Blog / News

Time for a Spring Cleanse? Top 15 Foods for Liver Detoxification

liver cleanse natural

By Kristin Muckerheide, AADP, CHHC

The liver is one of the most important organs in the body. It is one of the major organs of detoxification, filtering blood coming from the digestive tract and metabolizing and detoxifying toxic substances like alcohol, medications, and chemicals. The liver also makes proteins that are important for blood clotting and other vital functions.

Like a carefully orchestrated assembly line, the various parts and organs of the body work together to keep everything running smoothly and efficiently. So if your liver becomes overly congested with toxins, as often happens with our modern lifestyle, over time, it reduces your body’s ability to secrete the bile it needs to digest fats. This in turn leads to digestive issues and even malnutrition.

Once the liver starts to malfunction, cascading effects ensue in other parts of the body. If the liver’s bile secretion goes awry, the gallbladder is sure to suffer next. This is an increasingly common problem: Every year, 500,000 people in the U.S. alone have surgery to remove gallstones, which often result from compromised bile secretion. 

This is just one of many examples demonstrating how the liver connects to other vital bodily functions. In short, it’s important to keep your liver strong to maintain overall health and wellbeing. And with spring upon us, there is no better time for a gentle liver cleanse.

After a winter of indulging in sweets, starches, animal products, baked goods and comfort foods (your body needed these to keep warm in the frigid winter weather), you may start to feel the desire to eat lighter, fresher, more raw foods and become more active. Many people naturally experience that all of a sudden, they actually want to work out and eat salads and green smoothies.

If this is your experience, it means that your body is simply following the natural rhythm of the seasons. It wants to purge and cleanse itself of all the fat buildup and toxins it accumulated throughout the winter, so that you will you have the energy to walk, run, bike and play in the nice spring weather.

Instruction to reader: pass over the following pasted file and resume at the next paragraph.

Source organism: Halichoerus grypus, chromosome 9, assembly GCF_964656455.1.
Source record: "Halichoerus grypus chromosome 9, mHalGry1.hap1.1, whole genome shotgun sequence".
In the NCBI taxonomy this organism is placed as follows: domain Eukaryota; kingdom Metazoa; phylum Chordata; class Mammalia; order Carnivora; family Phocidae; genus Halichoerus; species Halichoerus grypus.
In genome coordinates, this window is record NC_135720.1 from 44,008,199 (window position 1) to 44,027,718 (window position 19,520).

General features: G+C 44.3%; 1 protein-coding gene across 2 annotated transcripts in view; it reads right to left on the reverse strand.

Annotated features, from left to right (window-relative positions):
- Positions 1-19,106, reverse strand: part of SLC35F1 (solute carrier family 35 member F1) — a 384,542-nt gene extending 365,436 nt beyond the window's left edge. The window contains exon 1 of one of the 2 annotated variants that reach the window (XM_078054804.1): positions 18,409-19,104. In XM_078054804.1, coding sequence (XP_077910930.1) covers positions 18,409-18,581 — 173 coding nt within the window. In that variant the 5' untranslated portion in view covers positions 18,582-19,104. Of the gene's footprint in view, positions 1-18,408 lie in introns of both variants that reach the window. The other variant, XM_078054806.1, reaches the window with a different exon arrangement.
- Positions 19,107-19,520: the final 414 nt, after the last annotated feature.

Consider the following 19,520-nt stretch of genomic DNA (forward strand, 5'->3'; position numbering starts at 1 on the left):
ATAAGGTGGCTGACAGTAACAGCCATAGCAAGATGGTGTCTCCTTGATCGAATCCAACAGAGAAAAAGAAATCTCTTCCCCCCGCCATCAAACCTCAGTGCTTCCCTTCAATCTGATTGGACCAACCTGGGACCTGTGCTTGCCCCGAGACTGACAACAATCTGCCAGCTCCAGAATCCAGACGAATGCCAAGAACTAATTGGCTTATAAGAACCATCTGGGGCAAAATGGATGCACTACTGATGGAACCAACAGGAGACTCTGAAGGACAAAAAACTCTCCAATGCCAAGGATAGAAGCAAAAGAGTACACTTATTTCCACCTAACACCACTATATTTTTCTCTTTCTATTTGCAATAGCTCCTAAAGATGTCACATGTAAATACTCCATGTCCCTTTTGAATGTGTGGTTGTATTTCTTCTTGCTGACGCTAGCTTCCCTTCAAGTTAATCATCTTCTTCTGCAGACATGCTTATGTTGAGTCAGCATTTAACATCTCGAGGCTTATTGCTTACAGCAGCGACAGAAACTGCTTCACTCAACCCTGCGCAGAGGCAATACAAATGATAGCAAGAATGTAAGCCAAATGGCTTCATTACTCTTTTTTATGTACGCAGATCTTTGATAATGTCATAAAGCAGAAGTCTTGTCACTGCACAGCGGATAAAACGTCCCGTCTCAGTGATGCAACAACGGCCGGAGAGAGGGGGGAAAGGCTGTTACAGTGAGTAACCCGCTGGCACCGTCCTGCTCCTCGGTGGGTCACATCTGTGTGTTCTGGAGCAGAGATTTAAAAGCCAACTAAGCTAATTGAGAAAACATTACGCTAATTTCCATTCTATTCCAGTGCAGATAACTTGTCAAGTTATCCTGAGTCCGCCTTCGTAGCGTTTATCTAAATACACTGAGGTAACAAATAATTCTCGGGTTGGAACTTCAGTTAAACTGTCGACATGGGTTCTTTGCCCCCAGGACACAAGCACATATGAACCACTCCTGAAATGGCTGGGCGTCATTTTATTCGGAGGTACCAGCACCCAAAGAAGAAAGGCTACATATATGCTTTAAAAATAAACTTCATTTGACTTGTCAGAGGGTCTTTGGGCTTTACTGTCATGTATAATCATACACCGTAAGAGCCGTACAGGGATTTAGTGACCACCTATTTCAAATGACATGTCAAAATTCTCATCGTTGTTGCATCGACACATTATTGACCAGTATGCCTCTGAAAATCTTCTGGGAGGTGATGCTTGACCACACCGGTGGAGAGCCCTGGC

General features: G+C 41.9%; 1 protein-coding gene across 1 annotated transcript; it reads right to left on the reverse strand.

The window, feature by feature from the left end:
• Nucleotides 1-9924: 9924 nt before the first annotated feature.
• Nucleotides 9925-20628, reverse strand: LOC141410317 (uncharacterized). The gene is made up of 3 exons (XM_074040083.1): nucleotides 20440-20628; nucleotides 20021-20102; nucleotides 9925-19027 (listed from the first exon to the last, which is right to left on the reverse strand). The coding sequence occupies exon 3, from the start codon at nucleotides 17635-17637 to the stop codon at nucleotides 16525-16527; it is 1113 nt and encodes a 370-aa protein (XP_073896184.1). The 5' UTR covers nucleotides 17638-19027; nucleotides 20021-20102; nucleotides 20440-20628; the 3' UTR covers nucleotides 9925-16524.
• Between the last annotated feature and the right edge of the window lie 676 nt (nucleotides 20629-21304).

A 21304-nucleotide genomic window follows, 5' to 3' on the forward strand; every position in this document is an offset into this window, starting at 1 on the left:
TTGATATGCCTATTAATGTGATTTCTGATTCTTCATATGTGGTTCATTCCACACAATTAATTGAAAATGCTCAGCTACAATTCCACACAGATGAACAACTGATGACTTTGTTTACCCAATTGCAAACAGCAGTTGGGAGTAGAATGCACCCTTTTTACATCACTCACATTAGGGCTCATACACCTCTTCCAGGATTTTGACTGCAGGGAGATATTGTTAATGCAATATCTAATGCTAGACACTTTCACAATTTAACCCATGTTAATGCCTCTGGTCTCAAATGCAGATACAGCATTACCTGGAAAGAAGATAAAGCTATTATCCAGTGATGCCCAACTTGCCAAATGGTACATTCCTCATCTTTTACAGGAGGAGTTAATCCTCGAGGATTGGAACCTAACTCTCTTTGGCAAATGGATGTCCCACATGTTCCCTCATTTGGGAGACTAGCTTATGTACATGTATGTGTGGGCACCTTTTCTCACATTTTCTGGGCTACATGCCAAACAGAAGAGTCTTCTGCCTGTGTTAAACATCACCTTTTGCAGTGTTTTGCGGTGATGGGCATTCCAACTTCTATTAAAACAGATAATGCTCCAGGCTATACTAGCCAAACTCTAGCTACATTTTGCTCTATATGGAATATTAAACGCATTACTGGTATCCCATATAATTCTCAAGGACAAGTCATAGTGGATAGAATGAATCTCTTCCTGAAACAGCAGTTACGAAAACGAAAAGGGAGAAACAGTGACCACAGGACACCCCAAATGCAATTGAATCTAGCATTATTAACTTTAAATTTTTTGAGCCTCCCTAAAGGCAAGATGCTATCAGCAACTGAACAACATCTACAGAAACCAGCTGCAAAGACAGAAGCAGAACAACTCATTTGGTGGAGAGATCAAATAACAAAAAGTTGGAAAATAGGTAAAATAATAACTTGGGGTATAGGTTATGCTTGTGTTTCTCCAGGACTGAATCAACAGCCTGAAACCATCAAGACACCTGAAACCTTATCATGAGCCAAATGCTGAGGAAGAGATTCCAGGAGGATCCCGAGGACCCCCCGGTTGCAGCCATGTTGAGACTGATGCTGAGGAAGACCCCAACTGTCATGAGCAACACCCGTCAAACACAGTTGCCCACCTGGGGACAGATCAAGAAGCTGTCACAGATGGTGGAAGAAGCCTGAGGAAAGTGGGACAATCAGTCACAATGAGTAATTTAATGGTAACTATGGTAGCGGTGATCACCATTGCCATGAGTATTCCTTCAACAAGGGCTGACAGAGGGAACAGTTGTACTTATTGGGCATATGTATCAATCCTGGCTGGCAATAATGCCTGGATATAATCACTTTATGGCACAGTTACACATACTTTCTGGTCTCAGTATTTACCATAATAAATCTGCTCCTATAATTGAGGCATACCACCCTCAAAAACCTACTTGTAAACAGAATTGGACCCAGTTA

Nature gives us the fresh green foods we need to help us detoxify and cleanse the body and liver in the spring: arugula, dandelion, asparagus, artichoke, peas, avocado, Bok Choy and fennel, just to name a few. It’s not a coincidence that much of the spring produce is green, indicating the presence of chlorophyll, a molecule that binds with toxins (like heavy metals) and carries them out of the body.

So take advantage of all the powerful produce the earth gives us in the spring to cleanse our bodies after the long winter. When we fight against the natural rhythm of the seasons, our bodies can easily fall out of balance—you may see this manifest as being unable to tolerate cold winter weather, suffering from allergies in the springtime or becoming inflamed and overheated in the summer.

When you’re eating cold smoothies and raw salads in the middle of winter or hot barbeque ribs in July, of course your body is confused! Instead, follow along with nature and what it provides us to keep in balance with the environment in which we live, wherever that may be.

A liver cleanse doesn’t have to make you miserable, involving fasting or drinking copious amounts of noxious liquids like lemon, maple syrup and cayenne pepper or orange juice mixed with lots of olive oil. You can get a long way simply by favoring foods and herbs that help revitalize and cleanse the liver. For a gentle, natural spring cleanse, emphasize these liver-supporting foods:

  1. Dandelion greens and root: Dandelion is a rich source of minerals and a variety of phytonutrients and super antioxidants, which support cleansing of the digestive tract and offer great liver support. It increases the production of bile from the liver and gall bladder, which aids digestion and keeps detox systems in balance. It also helps carry toxins out of the liver. For best results, regularly add dandelion leaves to your salad or sip dandelion tea throughout the day.
  2. Milk thistle: The active compounds in milk thistle, silymarin, appear to help the liver regenerate cells after damage has occurred. This is one of the best liver-strengthening herbs, but it is also strong, and can sometimes create a rash. Start with small doses and build up over time.